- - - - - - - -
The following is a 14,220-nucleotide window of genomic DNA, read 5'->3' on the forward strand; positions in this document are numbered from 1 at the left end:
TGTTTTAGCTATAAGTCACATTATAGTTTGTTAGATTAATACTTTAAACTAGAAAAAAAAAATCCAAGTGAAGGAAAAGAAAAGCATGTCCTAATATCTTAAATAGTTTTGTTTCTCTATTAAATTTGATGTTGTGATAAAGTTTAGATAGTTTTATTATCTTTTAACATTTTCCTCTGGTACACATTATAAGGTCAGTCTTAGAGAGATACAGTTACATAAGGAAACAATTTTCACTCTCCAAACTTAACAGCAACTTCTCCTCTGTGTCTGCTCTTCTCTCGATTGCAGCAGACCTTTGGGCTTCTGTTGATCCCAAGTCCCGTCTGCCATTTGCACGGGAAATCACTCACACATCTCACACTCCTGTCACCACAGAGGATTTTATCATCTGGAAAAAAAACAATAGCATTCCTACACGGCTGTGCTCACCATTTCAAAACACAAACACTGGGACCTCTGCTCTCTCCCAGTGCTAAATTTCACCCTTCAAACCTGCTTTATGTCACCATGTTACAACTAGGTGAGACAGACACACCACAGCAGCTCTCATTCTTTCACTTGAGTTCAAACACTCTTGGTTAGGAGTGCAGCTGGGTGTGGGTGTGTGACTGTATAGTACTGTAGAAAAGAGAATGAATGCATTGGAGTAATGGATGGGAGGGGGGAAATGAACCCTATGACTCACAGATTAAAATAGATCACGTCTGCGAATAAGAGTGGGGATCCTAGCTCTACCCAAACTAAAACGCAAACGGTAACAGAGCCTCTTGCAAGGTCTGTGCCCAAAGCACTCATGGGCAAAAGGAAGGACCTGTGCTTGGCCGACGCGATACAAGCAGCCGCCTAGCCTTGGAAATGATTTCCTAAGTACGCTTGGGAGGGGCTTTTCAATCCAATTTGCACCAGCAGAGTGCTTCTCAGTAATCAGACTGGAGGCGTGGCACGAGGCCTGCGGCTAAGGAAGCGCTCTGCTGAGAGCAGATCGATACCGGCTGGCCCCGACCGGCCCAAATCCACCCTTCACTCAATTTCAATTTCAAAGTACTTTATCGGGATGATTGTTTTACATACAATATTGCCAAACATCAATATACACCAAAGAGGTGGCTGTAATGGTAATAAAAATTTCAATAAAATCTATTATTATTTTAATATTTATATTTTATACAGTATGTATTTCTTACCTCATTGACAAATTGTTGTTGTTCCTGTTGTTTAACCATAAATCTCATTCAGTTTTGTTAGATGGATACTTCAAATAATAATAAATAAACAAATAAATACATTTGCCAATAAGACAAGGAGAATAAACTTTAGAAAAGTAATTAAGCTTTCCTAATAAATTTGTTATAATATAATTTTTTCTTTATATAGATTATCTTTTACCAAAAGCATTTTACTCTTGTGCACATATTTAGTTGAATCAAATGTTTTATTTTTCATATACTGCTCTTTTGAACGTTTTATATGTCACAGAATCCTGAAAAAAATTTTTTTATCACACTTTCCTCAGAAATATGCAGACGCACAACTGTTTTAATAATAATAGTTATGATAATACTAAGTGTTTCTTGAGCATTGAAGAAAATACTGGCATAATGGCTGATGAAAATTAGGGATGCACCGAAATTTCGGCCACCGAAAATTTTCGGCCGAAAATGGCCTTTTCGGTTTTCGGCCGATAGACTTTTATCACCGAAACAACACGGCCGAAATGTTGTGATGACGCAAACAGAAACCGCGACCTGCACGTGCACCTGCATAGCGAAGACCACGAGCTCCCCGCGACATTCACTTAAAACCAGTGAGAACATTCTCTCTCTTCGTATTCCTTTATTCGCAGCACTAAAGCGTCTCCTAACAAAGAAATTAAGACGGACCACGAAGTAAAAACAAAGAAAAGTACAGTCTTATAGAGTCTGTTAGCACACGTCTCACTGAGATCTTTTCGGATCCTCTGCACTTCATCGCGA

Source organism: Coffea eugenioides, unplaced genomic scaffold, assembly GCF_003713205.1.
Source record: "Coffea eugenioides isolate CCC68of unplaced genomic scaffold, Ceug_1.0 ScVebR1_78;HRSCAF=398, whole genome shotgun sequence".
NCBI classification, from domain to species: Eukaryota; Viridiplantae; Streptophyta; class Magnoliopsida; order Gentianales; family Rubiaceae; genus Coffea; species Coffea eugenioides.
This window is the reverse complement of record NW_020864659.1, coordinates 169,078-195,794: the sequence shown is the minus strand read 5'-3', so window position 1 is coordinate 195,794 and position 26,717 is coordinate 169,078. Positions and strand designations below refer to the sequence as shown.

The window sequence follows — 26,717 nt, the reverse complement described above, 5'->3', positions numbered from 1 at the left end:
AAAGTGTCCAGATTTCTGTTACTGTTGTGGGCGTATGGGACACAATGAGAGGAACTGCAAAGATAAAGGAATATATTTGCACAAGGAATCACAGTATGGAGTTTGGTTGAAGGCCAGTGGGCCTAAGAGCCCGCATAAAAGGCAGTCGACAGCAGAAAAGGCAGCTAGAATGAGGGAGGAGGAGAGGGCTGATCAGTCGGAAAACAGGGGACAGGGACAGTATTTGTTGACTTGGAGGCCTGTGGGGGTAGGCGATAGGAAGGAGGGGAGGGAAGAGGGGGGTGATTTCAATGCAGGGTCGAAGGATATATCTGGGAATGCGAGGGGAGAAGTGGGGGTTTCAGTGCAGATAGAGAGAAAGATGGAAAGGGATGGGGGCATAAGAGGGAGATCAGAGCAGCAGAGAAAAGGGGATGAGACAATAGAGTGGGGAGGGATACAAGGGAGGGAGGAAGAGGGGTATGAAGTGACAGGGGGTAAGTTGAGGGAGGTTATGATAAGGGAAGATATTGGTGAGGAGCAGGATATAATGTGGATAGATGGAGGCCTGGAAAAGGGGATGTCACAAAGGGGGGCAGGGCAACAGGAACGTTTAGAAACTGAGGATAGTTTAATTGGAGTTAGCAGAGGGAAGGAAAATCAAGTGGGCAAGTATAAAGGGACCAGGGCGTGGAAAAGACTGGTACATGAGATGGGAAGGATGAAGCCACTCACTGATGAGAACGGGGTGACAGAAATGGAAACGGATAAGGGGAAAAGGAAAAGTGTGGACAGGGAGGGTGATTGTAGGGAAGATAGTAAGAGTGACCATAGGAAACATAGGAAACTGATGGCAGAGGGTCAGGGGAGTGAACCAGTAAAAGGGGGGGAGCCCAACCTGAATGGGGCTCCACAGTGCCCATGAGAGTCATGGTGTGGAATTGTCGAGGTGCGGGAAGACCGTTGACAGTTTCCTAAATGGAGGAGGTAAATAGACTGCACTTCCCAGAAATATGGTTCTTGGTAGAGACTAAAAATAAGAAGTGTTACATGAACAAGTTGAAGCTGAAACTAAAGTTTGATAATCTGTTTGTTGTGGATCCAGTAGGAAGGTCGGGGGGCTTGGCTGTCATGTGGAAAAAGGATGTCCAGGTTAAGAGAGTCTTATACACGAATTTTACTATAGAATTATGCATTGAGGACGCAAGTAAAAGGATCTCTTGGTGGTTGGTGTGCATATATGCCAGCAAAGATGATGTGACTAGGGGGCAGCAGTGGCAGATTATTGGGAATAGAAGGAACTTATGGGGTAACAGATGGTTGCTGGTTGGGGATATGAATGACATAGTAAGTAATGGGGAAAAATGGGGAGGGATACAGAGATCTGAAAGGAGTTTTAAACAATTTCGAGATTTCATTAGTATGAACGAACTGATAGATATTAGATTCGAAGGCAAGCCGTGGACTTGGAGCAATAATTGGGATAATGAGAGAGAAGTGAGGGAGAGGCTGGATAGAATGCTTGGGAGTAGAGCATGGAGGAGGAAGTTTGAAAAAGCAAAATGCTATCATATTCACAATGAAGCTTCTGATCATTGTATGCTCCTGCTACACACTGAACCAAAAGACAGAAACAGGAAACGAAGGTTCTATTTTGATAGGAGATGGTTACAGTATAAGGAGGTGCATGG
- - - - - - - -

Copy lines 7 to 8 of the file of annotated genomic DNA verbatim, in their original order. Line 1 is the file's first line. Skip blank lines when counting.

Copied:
The window sequence follows — 26,717 nt, the reverse complement described above, 5'->3', positions numbered from 1 at the left end:
AAAGTGTCCAGATTTCTGTTACTGTTGTGGGCGTATGGGACACAATGAGAGGAACTGCAAAGATAAAGGAATATATTTGCACAAGGAATCACAGTATGGAGTTTGGTTGAAGGCCAGTGGGCCTAAGAGCCCGCATAAAAGGCAGTCGACAGCAGAAAAGGCAGCTAGAATGAGGGAGGAGGAGAGGGCTGATCAGTCGGAAAACAGGGGACAGGGACAGTATTTGTTGACTTGGAGGCCTGTGGGGGTAGGCGATAGGAAGGAGGGGAGGGAAGAGGGGGGTGATTTCAATGCAGGGTCGAAGGATATATCTGGGAATGCGAGGGGAGAAGTGGGGGTTTCAGTGCAGATAGAGAGAAAGATGGAAAGGGATGGGGGCATAAGAGGGAGATCAGAGCAGCAGAGAAAAGGGGATGAGACAATAGAGTGGGGAGGGATACAAGGGAGGGAGGAAGAGGGGTATGAAGTGACAGGGGGTAAGTTGAGGGAGGTTATGATAAGGGAAGATATTGGTGAGGAGCAGGATATAATGTGGATAGATGGAGGCCTGGAAAAGGGGATGTCACAAAGGGGGGCAGGGCAACAGGAACGTTTAGAAACTGAGGATAGTTTAATTGGAGTTAGCAGAGGGAAGGAAAATCAAGTGGGCAAGTATAAAGGGACCAGGGCGTGGAAAAGACTGGTACATGAGATGGGAAGGATGAAGCCACTCACTGATGAGAACGGGGTGACAGAAATGGAAACGGATAAGGGGAAAAGGAAAAGTGTGGACAGGGAGGGTGATTGTAGGGAAGATAGTAAGAGTGACCATAGGAAACATAGGAAACTGATGGCAGAGGGTCAGGGGAGTGAACCAGTAAAAGGGGGGGAGCCCAACCTGAATGGGGCTCCACAGTGCCCATGAGAGTCATGGTGTGGAATTGTCGAGGTGCGGGAAGACCGTTGACAGTTTCCTAAATGGAGGAGGTAAATAGACTGCACTTCCCAGAAATATGGTTCTTGGTAGAGACTAAAAATAAGAAGTGTTACATGAACAAGTTGAAGCTGAAACTAAAGTTTGATAATCTGTTTGTTGTGGATCCAGTAGGAAGGTCGGGGGGCTTGGCTGTCATGTGGAAAAAGGATGTCCAGGTTAAGAGAGTCTTATACACGAATTTTACTATAGAATTATGCATTGAGGACGCAAGTAAAAGGATCTCTTGGTGGTTGGTGTGCATATATGCCAGCAAAGATGATGTGACTAGGGGGCAGCAGTGGCAGATTATTGGGAATAGAAGGAACTTATGGGGTAACAGATGGTTGCTGGTTGGGGATATGAATGACATAGTAAGTAATGGGGAAAAATGGGGAGGGATACAGAGATCTGAAAGGAGTTTTAAACAATTTCGAGATTTCATTAGTATGAACGAACTGATAGATATTAGATTCGAAGGCAAGCCGTGGACTTGGAGCAATAATTGGGATAATGAGAGAGAAGTGAGGGAGAGGCTGGATAGAATGCTTGGGAGTAGAGCATGGAGGAGGAAGTTTGAAAAAGCAAAATGCTATCATATTCACAATGAAGCTTCTGATCATTGTATGCTCCTGCTACACACTGAACCAAAAGACAGAAACAGGAAACGAAGGTTCTATTTTGATAGGAGATGGTTACAGTATAAGGAGGTGCATGG